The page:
This paper provides evidence of the impact of the new European bank resolution regime on the sovereign-bank nexus. The implementation of the Bank Recovery and Resolution Directive (BRRD) is considered as an exogenous shock which provides the setting for a natural experiment. This investigation tests the financial markets’ perception of the effectiveness of the new rules in weakening the tight interconnectedness between sovereign and bank risk. A Difference-in-Differences (DiD) approach is adopted, building evidence from the Credit Default Swap (CDS) market for banks and nonfinancial corporates over the period 2011-18. The main findings do not indicate a significant weakening in the interaction between bank and sovereign CDS spreads, compared to the corresponding evidence for the non-financial corporate sector. An overall narrowing of the gap between bank and sovereign risk occurs, which initially implies a lack of credibility of the BRRD in financial markets. However, substantial cross-country variations are identified, particularly for Italy and non-euro area countries. These insights make a significant contribution to the policy debate on effective regulation of the sovereign-bank nexus, in the light of recent developments in the EU postcrisis reform agenda.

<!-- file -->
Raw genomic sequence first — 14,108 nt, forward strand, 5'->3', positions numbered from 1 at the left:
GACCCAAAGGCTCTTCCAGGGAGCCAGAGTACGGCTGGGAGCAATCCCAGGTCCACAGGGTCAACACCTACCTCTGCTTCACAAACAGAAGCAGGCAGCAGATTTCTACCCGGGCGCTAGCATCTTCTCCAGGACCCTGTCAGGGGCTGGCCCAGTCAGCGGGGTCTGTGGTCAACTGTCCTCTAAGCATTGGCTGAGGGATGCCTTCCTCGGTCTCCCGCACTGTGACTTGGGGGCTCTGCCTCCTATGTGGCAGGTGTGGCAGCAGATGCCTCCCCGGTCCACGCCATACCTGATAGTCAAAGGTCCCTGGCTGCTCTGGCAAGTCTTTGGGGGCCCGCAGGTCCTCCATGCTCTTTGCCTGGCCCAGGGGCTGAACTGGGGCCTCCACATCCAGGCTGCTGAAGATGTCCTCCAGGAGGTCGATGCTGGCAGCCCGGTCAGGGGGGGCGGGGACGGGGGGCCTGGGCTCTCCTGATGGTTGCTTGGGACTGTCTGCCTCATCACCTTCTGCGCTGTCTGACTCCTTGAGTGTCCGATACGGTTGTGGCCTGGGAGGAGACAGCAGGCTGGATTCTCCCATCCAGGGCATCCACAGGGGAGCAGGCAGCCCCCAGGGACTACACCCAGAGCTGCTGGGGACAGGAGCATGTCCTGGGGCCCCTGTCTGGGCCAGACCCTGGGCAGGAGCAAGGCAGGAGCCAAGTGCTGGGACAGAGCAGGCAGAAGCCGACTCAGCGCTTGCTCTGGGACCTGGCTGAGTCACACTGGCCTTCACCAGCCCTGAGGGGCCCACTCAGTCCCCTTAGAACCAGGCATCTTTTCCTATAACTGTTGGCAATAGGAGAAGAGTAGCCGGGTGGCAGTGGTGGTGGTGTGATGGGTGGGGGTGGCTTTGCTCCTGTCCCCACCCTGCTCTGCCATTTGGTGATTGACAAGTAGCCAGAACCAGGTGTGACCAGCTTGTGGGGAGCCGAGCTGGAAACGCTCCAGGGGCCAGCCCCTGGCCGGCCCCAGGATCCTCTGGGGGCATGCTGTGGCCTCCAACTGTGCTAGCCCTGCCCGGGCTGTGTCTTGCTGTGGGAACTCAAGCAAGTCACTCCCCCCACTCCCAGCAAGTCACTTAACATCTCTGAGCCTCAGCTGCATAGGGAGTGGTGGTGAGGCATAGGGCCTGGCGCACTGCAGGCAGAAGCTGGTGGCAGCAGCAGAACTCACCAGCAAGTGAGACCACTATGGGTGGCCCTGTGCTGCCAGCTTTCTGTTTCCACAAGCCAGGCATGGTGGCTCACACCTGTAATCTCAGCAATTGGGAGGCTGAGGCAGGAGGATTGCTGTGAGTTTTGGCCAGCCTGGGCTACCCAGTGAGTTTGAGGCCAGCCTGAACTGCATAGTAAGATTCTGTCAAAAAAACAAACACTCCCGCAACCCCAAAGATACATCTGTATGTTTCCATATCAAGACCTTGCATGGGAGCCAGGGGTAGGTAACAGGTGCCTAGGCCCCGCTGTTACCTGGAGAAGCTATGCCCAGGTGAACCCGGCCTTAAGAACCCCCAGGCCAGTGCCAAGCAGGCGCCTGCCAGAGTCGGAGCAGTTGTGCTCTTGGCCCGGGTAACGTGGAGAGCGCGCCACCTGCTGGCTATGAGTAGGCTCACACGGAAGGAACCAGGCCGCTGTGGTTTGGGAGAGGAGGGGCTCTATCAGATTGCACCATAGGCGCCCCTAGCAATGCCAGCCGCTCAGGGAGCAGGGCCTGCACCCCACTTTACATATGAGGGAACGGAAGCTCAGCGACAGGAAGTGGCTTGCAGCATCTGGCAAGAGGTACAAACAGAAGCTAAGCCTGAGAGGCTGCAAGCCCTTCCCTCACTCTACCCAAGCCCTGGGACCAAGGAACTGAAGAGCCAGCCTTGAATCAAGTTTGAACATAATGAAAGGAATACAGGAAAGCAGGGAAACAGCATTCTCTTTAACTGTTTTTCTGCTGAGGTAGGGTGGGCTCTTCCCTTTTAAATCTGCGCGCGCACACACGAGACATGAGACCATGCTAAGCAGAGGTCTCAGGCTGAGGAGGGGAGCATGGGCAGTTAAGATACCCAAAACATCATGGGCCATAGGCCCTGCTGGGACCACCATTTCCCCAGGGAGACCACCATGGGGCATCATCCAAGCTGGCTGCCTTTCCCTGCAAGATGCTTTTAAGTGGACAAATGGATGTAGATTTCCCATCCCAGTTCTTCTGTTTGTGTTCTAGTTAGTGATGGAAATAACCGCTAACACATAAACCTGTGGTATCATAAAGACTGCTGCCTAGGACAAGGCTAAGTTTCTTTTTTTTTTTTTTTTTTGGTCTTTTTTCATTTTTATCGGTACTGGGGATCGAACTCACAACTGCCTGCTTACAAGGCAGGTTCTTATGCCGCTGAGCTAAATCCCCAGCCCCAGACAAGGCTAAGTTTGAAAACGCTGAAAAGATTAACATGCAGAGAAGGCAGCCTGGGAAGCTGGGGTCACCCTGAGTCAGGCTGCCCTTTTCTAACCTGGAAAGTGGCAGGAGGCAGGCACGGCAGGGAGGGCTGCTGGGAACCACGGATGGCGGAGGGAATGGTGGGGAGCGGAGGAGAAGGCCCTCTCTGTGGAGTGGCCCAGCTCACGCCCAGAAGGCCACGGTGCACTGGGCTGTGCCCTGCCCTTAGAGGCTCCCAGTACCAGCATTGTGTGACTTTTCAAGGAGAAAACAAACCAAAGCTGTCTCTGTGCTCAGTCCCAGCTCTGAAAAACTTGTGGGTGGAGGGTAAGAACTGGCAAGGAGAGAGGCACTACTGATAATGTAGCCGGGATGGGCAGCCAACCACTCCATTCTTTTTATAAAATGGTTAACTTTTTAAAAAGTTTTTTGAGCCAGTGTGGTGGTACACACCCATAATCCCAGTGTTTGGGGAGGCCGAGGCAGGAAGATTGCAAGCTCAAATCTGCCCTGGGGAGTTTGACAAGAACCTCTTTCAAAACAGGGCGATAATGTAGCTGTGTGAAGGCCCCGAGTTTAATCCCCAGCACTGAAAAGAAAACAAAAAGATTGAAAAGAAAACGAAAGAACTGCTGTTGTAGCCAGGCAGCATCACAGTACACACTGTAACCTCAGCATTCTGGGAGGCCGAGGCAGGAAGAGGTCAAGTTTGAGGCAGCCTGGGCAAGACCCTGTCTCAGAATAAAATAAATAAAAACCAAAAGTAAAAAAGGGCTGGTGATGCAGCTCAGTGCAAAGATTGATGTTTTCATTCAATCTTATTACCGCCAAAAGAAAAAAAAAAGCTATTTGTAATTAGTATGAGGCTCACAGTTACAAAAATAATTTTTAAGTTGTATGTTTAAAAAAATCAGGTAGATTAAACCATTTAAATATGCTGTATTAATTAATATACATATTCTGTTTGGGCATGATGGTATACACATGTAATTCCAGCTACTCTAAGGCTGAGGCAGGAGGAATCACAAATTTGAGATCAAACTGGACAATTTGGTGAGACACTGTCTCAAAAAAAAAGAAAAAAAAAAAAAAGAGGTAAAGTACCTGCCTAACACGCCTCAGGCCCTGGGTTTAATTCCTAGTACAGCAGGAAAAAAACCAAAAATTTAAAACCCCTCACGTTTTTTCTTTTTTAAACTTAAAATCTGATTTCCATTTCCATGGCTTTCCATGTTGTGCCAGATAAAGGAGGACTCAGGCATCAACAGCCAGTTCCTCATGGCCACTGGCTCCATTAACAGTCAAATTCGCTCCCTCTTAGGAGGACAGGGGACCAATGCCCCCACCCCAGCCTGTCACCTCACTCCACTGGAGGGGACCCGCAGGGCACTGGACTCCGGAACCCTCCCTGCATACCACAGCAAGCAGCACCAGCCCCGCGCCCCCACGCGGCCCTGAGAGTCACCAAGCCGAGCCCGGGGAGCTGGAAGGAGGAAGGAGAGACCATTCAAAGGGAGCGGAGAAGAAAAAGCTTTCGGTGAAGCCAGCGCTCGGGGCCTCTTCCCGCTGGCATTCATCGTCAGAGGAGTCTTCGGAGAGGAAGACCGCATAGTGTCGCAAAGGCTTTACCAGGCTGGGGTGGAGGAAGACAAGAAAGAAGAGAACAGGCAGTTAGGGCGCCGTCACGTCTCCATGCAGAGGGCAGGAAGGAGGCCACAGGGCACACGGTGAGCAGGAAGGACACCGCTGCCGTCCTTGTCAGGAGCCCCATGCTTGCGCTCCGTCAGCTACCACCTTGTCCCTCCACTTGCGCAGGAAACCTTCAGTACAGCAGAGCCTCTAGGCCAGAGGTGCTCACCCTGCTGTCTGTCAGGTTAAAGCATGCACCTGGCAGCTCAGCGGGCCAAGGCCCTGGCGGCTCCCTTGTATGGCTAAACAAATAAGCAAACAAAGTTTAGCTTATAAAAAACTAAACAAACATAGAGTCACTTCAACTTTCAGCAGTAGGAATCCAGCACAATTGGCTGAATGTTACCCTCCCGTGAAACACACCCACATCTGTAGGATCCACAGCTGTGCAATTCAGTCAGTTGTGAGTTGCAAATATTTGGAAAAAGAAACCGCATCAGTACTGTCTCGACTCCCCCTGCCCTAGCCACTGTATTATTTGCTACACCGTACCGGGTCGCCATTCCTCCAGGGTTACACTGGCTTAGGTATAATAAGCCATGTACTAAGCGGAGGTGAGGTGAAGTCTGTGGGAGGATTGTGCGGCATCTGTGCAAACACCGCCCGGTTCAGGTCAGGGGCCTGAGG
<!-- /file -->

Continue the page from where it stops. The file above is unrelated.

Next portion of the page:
|Number of pages||16|
|Journal||Journal of Financial Stability|
|Early online date||27 Jul 2019|
|Publication status||Published - 31 Oct 2019|
- sovereign-bank nexus